CSS Gallery Two columns, Corporate or Professional

Vineyard Vines

Date: 02/08/2008
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Comments (11)

Not very accessible, lots of images used in place of text, like on the "our story" page.

I like their clothes, but they should have gone that extra yard when developing the site.

#1: ifohdesigns on 02/08 at 01:43 PM

@ifohdesigns The "our story" page, among a few others are still in the process of being updated with new content. They're old pages (from the old site), we focused primarily on the redesign of the shopping experience and are now working on these old pages. They will be updated and more accessible in the near future. As I'm sure you know, it's difficult to launch a redesign on a short time line... Thanks!

#2: James on 02/08 at 07:01 PM

Understood James.

For the tab content stuff "men's page" for example with the shirts, sweaters, etc. rather than using the inline JavaScript, you should look into http://onlinetools.org/tools/domtabdata/

Nice little unobtrusive script that actually works pretty darn well.

Best of luck!

#3: ifohdesigns on 02/08 at 08:32 PM

@ifohdesigns We're well versed in DOM scripting, the problem is that the 'owners' of those particular sections need the flexibility of having complete control over each tab or link without any knowledge of JS. By keeping the JS inline, it gives the 'owner' the flexibility of controlling the link without a degree in geek.

Usability and accessibility needs to be considered from both ends of the spectrum, the 'content owner' and the end user.

Thanks for your feedback!

#4: James on 02/08 at 08:49 PM

James, that and like scripts require zero knowledge of any JavaScript. It is completely idiot proof, and great for end users.

There is never a good reason to include inline JS that relies on JS being active for that feature to work. Turn JS off and wave goodbye to that section.

My final point would be, for a client of that size, I would have expected a little more attention to detail and patience to deliver to the widest possible audience...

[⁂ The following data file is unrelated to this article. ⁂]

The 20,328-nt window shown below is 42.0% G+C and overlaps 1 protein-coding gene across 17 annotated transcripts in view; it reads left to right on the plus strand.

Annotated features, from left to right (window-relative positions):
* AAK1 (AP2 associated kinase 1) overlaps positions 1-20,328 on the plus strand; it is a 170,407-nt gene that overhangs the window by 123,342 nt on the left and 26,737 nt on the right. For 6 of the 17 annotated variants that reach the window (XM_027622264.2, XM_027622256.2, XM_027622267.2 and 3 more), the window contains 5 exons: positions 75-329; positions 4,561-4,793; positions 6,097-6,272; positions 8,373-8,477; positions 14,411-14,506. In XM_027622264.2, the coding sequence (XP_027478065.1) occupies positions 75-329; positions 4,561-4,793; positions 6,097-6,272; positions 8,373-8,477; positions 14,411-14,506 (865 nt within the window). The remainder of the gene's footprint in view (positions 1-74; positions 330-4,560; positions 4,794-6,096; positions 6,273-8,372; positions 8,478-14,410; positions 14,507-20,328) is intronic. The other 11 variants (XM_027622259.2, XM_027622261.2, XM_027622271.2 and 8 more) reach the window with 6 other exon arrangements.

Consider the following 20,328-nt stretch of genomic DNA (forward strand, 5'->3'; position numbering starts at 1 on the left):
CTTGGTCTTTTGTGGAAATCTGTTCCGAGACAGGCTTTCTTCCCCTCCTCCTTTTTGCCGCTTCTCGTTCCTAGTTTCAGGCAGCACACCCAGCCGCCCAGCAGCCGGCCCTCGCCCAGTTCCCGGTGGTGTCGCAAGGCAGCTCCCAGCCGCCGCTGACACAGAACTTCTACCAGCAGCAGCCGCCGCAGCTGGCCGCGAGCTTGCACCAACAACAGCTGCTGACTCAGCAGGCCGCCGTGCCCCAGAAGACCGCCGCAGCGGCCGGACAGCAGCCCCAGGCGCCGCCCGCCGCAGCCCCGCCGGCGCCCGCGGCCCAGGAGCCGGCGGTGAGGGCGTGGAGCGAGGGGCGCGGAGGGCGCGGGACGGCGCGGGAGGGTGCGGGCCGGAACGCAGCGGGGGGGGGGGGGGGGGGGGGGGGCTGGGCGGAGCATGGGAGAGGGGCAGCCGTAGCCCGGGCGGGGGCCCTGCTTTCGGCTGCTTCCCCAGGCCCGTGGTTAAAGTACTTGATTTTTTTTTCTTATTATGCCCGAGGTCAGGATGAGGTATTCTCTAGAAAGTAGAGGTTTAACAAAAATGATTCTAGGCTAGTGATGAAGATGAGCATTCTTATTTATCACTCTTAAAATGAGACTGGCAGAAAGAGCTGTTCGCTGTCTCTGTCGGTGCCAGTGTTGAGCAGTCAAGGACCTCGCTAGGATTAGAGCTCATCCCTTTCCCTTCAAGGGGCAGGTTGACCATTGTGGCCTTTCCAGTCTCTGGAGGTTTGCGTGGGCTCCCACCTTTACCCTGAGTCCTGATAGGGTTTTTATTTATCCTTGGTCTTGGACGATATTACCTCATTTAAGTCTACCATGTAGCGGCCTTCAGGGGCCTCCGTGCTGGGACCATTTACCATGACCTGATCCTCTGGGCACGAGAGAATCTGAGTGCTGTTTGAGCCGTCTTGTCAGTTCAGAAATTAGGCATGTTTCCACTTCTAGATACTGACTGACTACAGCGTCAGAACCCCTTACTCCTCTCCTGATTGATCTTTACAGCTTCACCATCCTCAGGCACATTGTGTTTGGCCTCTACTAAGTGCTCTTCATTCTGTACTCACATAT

Take care.

#5: ifohdesigns on 02/09 at 02:43 AM

@ifohdesigns It's not "completely idiot proof", cause it depends on the HTML being structured in a certain way or having certain attributes on elements. Try explaining to a client, "the tabs are not working because you added the class on the wrong HTML element."

There's a good reason for including inline JS, it allows the content owner complete control over the functionality of their content without any knowledge of JS (and very little HTML knowledge). Therefore when the content owner wants to change the tabs to simple external links, they can do so by simply changing the anchor tag.

My final point is this... know all the facts before judging someone and their work. We all live in glass houses...

Good night, and good luck.

#6: James on 02/09 at 03:50 AM

OUCH! good arguments guys! hee hee... the site looks good.

#7: a guy on 02/09 at 05:58 AM

James there is nothing you can say, nor try to explain to me that using inline JavaScript for ease of client use could ever make sense.

In response to your argument about having to include html elements to achieve desired results...Why wouldnt you use a server side language to automate the html formatting for them?

I would think that a client would be more concerned about their product being delivered to their audience than it not, but that is just me, I know a crazy thought.

#8: ifohdesigns on 02/09 at 02:02 PM

Fight, fight, fight........

#9: Martin on 02/11 at 05:06 PM

Why aren't the URLs search-engine friendly?

#10: Jody on 02/14 at 02:12 AM
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